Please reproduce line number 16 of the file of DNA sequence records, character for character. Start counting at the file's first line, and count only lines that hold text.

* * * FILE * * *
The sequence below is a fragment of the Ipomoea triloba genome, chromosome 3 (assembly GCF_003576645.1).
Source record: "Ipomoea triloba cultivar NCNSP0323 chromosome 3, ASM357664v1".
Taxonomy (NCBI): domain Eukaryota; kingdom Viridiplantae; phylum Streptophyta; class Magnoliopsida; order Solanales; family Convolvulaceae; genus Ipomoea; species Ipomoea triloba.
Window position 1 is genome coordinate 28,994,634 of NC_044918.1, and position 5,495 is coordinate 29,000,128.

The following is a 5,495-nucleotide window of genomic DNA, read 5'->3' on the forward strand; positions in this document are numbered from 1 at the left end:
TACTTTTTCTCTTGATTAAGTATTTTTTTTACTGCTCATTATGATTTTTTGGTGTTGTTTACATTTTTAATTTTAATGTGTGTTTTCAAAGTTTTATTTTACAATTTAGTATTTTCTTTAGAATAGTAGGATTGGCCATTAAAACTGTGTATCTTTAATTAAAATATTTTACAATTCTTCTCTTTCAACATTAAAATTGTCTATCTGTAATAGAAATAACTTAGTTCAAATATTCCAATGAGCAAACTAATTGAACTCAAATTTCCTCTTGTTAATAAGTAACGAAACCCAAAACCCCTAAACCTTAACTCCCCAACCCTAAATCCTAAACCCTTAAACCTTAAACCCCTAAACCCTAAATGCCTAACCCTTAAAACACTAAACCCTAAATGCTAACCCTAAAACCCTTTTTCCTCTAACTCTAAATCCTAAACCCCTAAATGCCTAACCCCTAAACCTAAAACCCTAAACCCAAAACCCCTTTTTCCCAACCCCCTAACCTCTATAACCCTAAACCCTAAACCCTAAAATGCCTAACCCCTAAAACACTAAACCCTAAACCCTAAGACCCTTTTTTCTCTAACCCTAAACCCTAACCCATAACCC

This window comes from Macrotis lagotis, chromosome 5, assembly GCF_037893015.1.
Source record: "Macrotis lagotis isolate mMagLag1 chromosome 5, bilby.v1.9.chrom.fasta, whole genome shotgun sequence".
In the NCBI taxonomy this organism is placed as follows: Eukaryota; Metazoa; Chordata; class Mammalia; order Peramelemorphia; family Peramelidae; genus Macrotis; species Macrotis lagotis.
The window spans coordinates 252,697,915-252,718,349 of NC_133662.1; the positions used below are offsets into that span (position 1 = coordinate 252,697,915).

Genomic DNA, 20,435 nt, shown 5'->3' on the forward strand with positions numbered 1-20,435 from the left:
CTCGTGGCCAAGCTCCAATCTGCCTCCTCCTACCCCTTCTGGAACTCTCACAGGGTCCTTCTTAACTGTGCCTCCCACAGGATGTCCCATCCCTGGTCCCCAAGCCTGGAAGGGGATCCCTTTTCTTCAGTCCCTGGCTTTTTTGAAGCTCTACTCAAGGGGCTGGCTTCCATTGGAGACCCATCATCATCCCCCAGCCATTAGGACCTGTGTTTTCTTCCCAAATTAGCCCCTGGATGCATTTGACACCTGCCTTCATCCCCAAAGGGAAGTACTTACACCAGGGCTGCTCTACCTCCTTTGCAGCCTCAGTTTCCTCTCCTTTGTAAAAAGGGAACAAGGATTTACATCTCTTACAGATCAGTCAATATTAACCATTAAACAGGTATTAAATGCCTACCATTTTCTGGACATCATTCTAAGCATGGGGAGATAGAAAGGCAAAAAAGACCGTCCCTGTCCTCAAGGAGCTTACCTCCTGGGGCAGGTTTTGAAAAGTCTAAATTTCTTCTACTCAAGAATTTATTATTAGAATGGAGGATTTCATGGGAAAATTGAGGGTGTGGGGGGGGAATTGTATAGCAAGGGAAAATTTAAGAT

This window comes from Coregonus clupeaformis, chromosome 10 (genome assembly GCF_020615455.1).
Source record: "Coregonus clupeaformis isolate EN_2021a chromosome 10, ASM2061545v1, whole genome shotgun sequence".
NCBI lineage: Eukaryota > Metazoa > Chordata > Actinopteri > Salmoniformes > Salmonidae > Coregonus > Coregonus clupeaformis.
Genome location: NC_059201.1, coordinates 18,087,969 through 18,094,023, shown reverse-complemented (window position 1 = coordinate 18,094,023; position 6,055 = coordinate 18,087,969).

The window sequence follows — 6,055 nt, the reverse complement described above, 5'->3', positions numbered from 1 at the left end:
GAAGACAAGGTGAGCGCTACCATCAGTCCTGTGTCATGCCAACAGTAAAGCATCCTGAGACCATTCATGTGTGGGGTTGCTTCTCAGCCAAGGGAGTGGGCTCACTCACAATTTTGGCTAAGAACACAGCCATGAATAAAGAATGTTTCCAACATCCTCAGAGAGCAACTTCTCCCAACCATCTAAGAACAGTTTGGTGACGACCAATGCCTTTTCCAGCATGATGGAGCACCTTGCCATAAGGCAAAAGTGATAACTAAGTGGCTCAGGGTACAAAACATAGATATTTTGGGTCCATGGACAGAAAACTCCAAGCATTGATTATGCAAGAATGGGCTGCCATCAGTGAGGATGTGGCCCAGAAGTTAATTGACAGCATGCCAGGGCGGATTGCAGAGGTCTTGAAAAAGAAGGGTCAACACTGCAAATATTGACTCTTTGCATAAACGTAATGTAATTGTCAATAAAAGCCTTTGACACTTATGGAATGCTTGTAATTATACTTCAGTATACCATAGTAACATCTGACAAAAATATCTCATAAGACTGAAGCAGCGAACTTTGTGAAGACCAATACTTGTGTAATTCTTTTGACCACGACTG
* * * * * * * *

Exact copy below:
Genome location: NC_059201.1, coordinates 18,087,969 through 18,094,023, shown reverse-complemented (window position 1 = coordinate 18,094,023; position 6,055 = coordinate 18,087,969).